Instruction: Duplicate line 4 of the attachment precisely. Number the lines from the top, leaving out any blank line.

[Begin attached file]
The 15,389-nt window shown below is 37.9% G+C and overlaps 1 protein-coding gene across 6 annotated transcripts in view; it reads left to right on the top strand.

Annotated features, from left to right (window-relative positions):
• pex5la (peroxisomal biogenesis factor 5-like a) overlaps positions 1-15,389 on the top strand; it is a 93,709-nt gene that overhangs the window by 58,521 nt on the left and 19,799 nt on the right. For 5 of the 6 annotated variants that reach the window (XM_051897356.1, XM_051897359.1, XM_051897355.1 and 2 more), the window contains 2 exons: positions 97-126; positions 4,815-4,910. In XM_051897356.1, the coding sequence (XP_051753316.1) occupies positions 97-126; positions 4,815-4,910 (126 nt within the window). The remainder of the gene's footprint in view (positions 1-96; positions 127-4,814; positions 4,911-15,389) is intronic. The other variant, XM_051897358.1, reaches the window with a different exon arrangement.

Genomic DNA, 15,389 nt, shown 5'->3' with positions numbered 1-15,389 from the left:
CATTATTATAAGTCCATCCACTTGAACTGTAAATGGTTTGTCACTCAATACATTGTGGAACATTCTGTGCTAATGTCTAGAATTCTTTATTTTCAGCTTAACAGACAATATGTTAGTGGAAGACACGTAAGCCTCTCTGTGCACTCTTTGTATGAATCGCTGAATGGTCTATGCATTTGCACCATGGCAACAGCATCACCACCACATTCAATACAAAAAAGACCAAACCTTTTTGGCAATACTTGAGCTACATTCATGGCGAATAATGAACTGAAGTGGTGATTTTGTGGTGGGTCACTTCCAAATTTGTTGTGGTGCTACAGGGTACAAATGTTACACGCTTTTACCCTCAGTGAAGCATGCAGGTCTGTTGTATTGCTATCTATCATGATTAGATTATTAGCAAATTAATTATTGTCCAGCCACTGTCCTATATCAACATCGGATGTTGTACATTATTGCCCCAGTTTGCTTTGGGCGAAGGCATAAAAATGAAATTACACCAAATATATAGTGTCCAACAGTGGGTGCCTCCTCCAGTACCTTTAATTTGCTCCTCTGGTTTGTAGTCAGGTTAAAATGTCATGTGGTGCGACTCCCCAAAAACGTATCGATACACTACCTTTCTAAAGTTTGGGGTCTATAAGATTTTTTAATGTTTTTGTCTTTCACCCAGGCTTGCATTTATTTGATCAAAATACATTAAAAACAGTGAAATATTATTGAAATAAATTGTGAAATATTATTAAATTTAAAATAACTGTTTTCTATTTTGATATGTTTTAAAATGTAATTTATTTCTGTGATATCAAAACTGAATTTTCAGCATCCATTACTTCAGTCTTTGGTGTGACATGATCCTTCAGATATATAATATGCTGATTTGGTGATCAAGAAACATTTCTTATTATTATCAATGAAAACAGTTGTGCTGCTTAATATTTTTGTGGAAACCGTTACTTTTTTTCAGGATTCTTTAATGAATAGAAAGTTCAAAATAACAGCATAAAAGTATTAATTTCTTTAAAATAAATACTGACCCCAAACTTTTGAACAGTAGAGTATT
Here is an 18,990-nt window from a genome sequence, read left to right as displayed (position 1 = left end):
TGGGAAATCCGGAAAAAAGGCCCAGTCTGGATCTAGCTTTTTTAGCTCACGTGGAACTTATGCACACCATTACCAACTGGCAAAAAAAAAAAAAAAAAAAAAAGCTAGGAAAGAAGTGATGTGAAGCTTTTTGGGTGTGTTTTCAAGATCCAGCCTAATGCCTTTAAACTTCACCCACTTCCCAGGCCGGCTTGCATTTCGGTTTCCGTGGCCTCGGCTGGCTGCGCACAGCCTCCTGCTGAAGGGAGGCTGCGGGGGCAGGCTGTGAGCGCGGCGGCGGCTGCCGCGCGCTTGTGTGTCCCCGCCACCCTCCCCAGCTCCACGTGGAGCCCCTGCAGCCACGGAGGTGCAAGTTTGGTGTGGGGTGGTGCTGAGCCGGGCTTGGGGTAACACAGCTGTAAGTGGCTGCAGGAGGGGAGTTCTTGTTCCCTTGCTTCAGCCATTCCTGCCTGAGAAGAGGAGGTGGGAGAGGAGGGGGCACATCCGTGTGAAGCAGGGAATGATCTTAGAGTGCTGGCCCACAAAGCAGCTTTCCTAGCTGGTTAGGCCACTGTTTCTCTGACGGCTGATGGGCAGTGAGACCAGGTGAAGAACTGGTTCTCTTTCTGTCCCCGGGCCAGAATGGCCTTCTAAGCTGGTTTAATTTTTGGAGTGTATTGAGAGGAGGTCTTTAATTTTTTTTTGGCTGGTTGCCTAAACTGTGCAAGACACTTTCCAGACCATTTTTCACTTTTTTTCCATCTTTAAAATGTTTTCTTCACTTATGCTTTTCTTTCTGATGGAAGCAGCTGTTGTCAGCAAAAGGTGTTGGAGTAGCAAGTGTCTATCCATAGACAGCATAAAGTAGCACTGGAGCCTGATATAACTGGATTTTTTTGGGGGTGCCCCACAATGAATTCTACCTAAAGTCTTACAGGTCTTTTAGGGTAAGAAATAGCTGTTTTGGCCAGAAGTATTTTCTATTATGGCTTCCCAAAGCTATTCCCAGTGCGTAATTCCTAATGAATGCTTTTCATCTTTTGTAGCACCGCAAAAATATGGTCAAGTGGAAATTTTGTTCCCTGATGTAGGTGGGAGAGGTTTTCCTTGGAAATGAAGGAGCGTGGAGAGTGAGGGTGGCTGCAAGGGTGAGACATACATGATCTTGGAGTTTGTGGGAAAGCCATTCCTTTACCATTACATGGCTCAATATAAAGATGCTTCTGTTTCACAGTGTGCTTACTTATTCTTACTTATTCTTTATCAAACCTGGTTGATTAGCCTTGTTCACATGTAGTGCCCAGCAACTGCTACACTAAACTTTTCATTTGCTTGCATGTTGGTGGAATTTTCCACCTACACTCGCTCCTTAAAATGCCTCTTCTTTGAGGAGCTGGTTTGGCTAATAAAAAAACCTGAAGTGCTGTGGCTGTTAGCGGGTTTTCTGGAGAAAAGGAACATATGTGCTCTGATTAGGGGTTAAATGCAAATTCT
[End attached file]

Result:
Genomic DNA, 15,389 nt, shown 5'->3' with positions numbered 1-15,389 from the left: